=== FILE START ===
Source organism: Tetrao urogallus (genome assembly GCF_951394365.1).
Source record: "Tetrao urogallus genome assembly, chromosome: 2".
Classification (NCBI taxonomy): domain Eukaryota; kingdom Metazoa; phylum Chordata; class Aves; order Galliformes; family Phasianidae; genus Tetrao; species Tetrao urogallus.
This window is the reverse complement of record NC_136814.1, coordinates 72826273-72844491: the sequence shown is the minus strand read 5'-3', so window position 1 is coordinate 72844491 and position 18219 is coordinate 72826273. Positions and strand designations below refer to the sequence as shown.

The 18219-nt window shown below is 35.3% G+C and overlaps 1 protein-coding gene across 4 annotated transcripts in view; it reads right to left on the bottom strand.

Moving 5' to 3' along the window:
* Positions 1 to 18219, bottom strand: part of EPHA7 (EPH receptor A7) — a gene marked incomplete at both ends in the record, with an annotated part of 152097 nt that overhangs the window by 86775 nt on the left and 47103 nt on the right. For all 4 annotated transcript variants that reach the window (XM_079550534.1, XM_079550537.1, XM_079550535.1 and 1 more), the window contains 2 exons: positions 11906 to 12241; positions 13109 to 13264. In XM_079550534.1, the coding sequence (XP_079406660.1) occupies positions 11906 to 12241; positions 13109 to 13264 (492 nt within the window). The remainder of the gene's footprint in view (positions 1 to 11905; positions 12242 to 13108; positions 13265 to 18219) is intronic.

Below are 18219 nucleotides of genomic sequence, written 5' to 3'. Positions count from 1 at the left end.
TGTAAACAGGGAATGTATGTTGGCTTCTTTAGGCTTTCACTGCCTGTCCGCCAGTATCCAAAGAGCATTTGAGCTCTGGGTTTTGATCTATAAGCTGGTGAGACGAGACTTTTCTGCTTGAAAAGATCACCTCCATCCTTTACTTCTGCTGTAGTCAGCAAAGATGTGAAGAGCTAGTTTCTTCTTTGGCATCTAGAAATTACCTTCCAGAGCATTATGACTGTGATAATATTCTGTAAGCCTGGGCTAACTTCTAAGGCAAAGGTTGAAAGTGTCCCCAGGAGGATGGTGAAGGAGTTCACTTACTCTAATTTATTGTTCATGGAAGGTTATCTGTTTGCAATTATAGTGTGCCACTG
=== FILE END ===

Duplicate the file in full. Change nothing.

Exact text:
Source organism: Tetrao urogallus (genome assembly GCF_951394365.1).
Source record: "Tetrao urogallus genome assembly, chromosome: 2".
Classification (NCBI taxonomy): domain Eukaryota; kingdom Metazoa; phylum Chordata; class Aves; order Galliformes; family Phasianidae; genus Tetrao; species Tetrao urogallus.
This window is the reverse complement of record NC_136814.1, coordinates 72826273-72844491: the sequence shown is the minus strand read 5'-3', so window position 1 is coordinate 72844491 and position 18219 is coordinate 72826273. Positions and strand designations below refer to the sequence as shown.

The 18219-nt window shown below is 35.3% G+C and overlaps 1 protein-coding gene across 4 annotated transcripts in view; it reads right to left on the bottom strand.

Moving 5' to 3' along the window:
* Positions 1 to 18219, bottom strand: part of EPHA7 (EPH receptor A7) — a gene marked incomplete at both ends in the record, with an annotated part of 152097 nt that overhangs the window by 86775 nt on the left and 47103 nt on the right. For all 4 annotated transcript variants that reach the window (XM_079550534.1, XM_079550537.1, XM_079550535.1 and 1 more), the window contains 2 exons: positions 11906 to 12241; positions 13109 to 13264. In XM_079550534.1, the coding sequence (XP_079406660.1) occupies positions 11906 to 12241; positions 13109 to 13264 (492 nt within the window). The remainder of the gene's footprint in view (positions 1 to 11905; positions 12242 to 13108; positions 13265 to 18219) is intronic.

Below are 18219 nucleotides of genomic sequence, written 5' to 3'. Positions count from 1 at the left end.
TGTAAACAGGGAATGTATGTTGGCTTCTTTAGGCTTTCACTGCCTGTCCGCCAGTATCCAAAGAGCATTTGAGCTCTGGGTTTTGATCTATAAGCTGGTGAGACGAGACTTTTCTGCTTGAAAAGATCACCTCCATCCTTTACTTCTGCTGTAGTCAGCAAAGATGTGAAGAGCTAGTTTCTTCTTTGGCATCTAGAAATTACCTTCCAGAGCATTATGACTGTGATAATATTCTGTAAGCCTGGGCTAACTTCTAAGGCAAAGGTTGAAAGTGTCCCCAGGAGGATGGTGAAGGAGTTCACTTACTCTAATTTATTGTTCATGGAAGGTTATCTGTTTGCAATTATAGTGTGCCACTG